In 1960, Ruby Bridges showed incredible bravery and strength when she confronted a mob of segregationists outside of her elementary school in New Orleans, Louisiana.
Therefore, she was a pioneer in the movement to desegregate schools in the South by enrolling in an all-white elementary school as the first African-American student. The less known about Ruby Bridges are listed below:
1. Ruby Bridges Was the First Child Born to Her Family
Upon entering this world on September 8, 1954, Ruby Nell Bridges did so in the small town of Tylertown, Mississippi. When Bridges was born, he was the oldest of eight children. She was the older sibling and spent a lot of time caring for her younger siblings.
She spent her childhood on a sharecropped farm in Mississippi, where her family has deep roots. Her parents, Abon and Lucille Bridges, uprooted the family when she was four years old and set out for New Orleans in search of opportunity.
Her parents were having financial difficulties, so he worked as a gas station attendant and her mom worked nights to make ends meet. Soon after, Bridges’s parents added a younger sister and brother to the family.
2. Ruby Bridges Was Selected for Integration
She entered the world in 1954, the year Brown v. Board of Education struck down “separate but equal” education for African Americans, but the order was ignored or blocked in many southern states.
In 1957, nine Black students from Arkansas’s Little Rock High School enrolled in their school’s predominantly white senior class, earning them the nickname “Little Rock Nine.” A test was administered to the city’s African American students two years later to determine which of them would be allowed to enroll in predominantly white schools.
Bridges did well on the entrance exam, and he was accepted to attend William Frantz Elementary School in the city.
They told her parents that she would be the first black student to attend the local white school, marking the beginning of the integration of black and white students. Her dad wasn’t on board with the plan because he was worried about his daughter’s safety.
On the other hand, she encouraged her daughter to take advantage of the new school and even accompanied Ruby on the first day. White parents and residents of the surrounding community were strongly opposed to school integration.
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3. There Was only One First-Grader Named Ruby Bridges
Image of Ruby Bridges Hall giving a speech at the temporary branch library in Algiers Point, Louisiana. The majority of white parents refused to send their children to school, so Ruby was the only first grader in her class for the majority of the year.
Since she had to work closely with her teacher, Barbara Henry, the two quickly became close friends. She was barred from participating in regular school activities, such as eating lunch or playing at recess.
In addition, a federal marshal was required to accompany Ruby to the restroom. Over time, parental anger and anxiety subsided, and students were readmitted to Frantz. After a year, all of the students returned, and the school was finally integrated.
4. Ruby Bridges Foundation
In 1999, she established the non-profit Ruby Bridges Foundation to foster tolerance and peace in today’s youth. The “Ruby Bridges Foundation” was established by Ruby Bridges to work toward the elimination of racism.
The mission of the foundation is to foster an environment where people of all backgrounds are valued and respected.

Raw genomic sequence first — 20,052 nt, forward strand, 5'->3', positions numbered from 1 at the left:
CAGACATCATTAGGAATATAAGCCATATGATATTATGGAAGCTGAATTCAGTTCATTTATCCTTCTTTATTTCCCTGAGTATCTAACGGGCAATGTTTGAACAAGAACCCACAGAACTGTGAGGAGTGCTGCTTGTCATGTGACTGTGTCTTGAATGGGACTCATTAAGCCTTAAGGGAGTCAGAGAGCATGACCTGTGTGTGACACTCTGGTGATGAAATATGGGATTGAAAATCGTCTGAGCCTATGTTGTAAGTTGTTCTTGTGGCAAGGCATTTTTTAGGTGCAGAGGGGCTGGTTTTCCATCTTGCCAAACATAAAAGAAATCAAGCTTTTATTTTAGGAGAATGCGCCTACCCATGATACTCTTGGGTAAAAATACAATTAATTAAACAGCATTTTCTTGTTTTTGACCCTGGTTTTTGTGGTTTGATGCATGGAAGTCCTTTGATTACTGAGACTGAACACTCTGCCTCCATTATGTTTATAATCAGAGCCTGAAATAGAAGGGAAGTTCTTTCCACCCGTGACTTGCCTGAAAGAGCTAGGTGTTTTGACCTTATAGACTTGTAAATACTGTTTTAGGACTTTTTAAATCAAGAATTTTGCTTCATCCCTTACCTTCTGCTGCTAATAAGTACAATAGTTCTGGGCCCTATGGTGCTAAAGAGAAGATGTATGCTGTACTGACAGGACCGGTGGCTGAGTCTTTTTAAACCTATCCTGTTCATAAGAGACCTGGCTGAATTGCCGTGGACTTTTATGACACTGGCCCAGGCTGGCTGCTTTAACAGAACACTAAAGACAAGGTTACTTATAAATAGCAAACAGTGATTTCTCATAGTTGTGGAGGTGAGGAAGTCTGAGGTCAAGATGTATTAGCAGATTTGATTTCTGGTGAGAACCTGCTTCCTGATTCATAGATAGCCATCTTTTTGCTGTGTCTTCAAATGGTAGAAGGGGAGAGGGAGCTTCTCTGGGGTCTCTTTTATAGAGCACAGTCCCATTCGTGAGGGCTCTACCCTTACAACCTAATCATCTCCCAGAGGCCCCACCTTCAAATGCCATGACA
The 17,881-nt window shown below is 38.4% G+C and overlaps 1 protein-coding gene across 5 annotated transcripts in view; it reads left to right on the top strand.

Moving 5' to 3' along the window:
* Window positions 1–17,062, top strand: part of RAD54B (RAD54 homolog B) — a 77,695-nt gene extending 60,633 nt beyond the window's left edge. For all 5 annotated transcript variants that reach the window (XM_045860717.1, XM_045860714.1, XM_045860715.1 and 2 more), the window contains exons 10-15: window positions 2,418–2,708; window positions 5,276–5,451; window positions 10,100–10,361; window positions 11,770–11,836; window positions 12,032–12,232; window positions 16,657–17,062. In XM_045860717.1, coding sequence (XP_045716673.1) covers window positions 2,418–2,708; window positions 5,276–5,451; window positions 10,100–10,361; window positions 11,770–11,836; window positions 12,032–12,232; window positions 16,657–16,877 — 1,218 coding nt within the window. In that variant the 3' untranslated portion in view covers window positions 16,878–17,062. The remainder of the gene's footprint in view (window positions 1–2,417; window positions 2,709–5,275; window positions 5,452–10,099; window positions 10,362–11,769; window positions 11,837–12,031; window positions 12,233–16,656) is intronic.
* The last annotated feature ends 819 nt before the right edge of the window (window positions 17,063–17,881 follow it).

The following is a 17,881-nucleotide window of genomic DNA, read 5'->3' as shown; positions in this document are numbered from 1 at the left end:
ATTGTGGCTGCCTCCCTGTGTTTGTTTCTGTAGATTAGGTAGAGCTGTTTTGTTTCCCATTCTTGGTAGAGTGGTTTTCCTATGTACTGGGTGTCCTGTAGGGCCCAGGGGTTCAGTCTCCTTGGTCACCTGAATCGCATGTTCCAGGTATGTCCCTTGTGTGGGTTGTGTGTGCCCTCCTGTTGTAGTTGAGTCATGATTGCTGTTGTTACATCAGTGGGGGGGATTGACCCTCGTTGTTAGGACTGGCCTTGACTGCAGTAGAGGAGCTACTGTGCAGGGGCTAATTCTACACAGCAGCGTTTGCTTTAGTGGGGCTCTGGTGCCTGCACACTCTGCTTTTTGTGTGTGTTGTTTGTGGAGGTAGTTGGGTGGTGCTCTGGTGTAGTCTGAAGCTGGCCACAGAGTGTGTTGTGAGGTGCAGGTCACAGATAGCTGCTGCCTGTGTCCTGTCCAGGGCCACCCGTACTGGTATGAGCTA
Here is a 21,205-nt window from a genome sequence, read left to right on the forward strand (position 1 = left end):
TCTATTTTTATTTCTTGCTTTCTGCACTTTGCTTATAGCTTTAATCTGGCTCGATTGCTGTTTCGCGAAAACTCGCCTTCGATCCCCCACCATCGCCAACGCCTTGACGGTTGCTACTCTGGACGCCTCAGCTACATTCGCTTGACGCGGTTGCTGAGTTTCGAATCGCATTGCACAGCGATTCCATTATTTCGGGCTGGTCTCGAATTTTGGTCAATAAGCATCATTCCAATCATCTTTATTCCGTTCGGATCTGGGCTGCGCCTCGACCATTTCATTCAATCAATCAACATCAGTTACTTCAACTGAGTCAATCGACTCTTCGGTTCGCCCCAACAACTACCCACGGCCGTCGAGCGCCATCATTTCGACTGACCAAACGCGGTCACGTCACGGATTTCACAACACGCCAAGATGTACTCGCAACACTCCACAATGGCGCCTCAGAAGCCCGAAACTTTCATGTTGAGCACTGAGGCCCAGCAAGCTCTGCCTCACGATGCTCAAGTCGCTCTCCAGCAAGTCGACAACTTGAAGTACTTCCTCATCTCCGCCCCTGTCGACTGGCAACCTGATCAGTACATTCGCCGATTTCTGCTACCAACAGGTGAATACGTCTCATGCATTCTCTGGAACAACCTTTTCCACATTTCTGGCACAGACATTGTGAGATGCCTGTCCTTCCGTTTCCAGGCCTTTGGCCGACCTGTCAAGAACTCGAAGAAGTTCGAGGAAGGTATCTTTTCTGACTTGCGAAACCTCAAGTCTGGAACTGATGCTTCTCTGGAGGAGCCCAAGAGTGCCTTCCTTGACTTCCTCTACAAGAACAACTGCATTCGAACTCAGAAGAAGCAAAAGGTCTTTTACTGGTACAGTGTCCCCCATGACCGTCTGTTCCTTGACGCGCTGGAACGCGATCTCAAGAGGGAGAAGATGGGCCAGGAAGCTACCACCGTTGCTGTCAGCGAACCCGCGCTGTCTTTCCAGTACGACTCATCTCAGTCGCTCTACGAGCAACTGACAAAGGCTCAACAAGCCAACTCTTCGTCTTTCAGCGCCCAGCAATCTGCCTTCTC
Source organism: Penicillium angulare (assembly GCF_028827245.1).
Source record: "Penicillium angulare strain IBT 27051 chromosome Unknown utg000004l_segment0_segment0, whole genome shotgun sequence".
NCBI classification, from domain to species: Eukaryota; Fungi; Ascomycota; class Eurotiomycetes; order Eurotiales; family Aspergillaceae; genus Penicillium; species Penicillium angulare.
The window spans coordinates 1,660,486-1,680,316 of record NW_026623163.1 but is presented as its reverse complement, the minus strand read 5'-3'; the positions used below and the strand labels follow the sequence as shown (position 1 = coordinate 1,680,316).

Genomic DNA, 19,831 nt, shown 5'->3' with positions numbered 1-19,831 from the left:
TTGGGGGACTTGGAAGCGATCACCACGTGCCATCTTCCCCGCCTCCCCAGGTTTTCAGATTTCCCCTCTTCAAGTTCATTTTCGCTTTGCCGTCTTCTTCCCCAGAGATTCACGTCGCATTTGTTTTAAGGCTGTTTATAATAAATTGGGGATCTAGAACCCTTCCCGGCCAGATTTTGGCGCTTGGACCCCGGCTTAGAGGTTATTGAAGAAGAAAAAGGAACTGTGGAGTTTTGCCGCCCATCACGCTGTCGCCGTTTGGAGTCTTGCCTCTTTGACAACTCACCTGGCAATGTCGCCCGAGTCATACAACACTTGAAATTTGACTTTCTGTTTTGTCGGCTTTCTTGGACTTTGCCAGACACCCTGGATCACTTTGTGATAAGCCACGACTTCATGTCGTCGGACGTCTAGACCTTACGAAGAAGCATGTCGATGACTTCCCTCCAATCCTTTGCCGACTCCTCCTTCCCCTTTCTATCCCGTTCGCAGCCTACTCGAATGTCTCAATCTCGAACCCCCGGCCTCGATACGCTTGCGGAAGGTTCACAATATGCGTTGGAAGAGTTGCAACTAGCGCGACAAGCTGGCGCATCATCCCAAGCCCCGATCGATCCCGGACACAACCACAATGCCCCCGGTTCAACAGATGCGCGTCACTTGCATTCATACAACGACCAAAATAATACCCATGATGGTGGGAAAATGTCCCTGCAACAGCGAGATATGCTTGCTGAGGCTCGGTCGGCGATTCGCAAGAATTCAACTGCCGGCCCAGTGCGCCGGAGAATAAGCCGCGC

The primary goal of the foundation is to open an inclusive and equitable school in the former William Frantz Elementary. To move forward, we must learn to appreciate our racial and cultural differences, and this program will foster an environment where children from different backgrounds can do what their elders have not been able to do.
Ruby persisted in her advocacy for civil rights and even established a nonprofit to advance issues of equality and understanding between races.
5. It’s True that Ruby Bridges Writes Books
Ruby is an actual person who has become a cultural icon in the United States. On November 14, 1960, she became the first Black student at William Frantz Elementary School in New Orleans. She was depicted in a Norman Rockwell painting as a young girl being escorted into school by burly U.S. marshals.
She has published five books, the first of which, Through My Eyes, was released in 1999. I am Ruby Bridges, This is Your Time, and Let’s Read About Ruby Bridges are all first-person narratives about Ruby Bridges published by Scholastic.
6. The President of The United States Bestowed an Honor upon Ruby Bridges
She was awarded the Presidential Citizens Medal by Bill Clinton in 2001. The President’s Medal for Citizenship was created in 1969 by Executive Order 11494.
To honor American citizens who have gone above and beyond in their service to the country, the President of the United States presents them with the medal. Any U.S. citizen, living or dead, can receive this medal at the discretion of the President.
Referenced in Her Essay Was:
When she was just a little girl, Ruby Bridges had the courage to walk past angry protestors and be the first African American student at her New Orleans school.
To this day, she maintains the same level of bravery, shunning resentment in favor of spreading a message of love, faith, and acceptance to a new generation of Americans. To receive the Presidential Citizens Medal is to receive the United States’ second-highest civilian honor.
She was one of the African-American students at a public school that welcomed students of all races. Still, Ruby’s history and dogged character are just scratching the surface. Ruby travels the country sharing her story and educating both kids and adults.
Through the Ruby Bridges Foundation’s educational initiatives, she hopes to spread messages of acceptance, kindness, and gratitude for one another’s differences.